Bilateral open sacroiliac joint fusion during adult spinal deformity surgery using triangular titanium implants: technique description and presentation of 21 cases

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  • 1 Departments of Orthopedic Surgery and
  • | 2 Neurosurgery, University of Minnesota, Minneapolis, Minnesota
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OBJECTIVE

Pelvic fixation enhances long constructs during deformity surgery. Subsequent loosening of iliac screws and pain at the pelvis occur in as many as 29% of patients. Concomitant sacroiliac (SI) fusion may prevent potential pain and failure. The objective of this study was to describe a novel surgical technique and a single institution’s experience using bilateral SI fusion during adult deformity surgery with S2-alar-iliac (S2AI) screws and triangular titanium rods (TTRs) placed with navigation.

METHODS

The authors reviewed open SI joint fusions with TTR performed between August 2019 and March 2020. All patients underwent lumbosacral fusion through a midline approach and bilateral S2AI pelvic fixation in the caudal teardrop, followed by TTR placement just proximal and cephalad to the S2AI screws using intraoperative CT imaging guidance.

RESULTS

Twenty-one patients were identified who received 42 TTRs, ranging in size from 7.0 × 65 mm to 7.0 × 90 mm. Three TTRs (7%) were malpositioned intraoperatively, and each was successfully repositioned during index surgery without negative sequelae. All breaches occurred in a medial and cephalad direction into the pelvis. Incremental operative time for adding TTR averaged 8 minutes and 33 seconds per implant.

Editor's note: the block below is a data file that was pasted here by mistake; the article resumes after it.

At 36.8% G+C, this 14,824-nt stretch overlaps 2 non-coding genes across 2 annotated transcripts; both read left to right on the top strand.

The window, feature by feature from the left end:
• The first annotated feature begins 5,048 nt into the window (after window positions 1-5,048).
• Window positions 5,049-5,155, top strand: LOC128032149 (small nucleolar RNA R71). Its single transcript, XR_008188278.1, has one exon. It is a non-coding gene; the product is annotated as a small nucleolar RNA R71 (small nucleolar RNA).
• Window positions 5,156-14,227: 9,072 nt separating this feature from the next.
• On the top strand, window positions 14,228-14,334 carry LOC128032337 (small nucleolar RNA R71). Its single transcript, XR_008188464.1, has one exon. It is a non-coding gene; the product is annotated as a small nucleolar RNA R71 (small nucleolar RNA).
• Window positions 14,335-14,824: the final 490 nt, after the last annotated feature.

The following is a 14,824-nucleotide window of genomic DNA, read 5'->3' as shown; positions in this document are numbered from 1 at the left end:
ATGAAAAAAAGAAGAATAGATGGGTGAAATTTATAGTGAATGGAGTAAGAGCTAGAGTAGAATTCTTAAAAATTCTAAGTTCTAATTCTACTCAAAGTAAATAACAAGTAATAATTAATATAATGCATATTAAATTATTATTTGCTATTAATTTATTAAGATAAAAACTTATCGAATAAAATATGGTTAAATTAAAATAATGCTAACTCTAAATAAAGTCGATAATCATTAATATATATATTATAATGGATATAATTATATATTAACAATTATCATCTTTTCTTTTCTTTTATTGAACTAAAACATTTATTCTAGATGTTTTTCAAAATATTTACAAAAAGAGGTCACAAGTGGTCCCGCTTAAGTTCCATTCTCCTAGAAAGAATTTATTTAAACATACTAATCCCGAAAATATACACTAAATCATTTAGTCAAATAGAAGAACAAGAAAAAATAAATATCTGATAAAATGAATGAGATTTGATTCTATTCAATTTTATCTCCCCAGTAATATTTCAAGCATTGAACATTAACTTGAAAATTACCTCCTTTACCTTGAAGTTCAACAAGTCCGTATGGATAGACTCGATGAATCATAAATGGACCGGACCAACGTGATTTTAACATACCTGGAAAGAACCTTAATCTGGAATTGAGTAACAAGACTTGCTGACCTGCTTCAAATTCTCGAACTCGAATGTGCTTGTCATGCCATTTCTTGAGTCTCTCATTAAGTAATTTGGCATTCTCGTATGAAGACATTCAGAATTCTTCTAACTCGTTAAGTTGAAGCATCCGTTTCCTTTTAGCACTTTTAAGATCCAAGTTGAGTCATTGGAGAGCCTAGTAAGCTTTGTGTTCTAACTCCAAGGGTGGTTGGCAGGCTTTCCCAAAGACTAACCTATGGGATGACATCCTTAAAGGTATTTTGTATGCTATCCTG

CONCLUSIONS

Image-guided open SI joint fusion with TTR during lumbosacral fusion is technically feasible. The bony corridor for implant placement is narrower cephalad, and implants tend to deviate medially into the pelvis. Detection of malpositioned implant is aided with intraoperative CT, but this can be salvaged. A prospective randomized clinical trial is underway that will better inform the impact of this technique on patient outcomes.

ABBREVIATIONS

S2AI = S2-alar-iliac; SI = sacroiliac; TTR = triangular titanium rod.

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Contributor Notes

Correspondence Christopher T. Martin: University of Minnesota, Minneapolis, MN. mart1865@umn.edu.

INCLUDE WHEN CITING Published online September 10, 2021; DOI: 10.3171/2021.3.SPINE202218.

Disclosures Dr. Martin is a committee member of AO Spine Knowledge Forum and receives travel expenses from Medtronic. Dr. Jones receive institutional research support from SI Bone. Dr. Sembrano receives non–study-related clinical or research support from NuVasive, Orthofix, and AO Spine. Dr. Polly is a consultant for SI Bone, receives royalties from SI Bone, holds patents with SI Bone, and receives non–study-related clinical or research support from Medtronic and Mizuho OSI.

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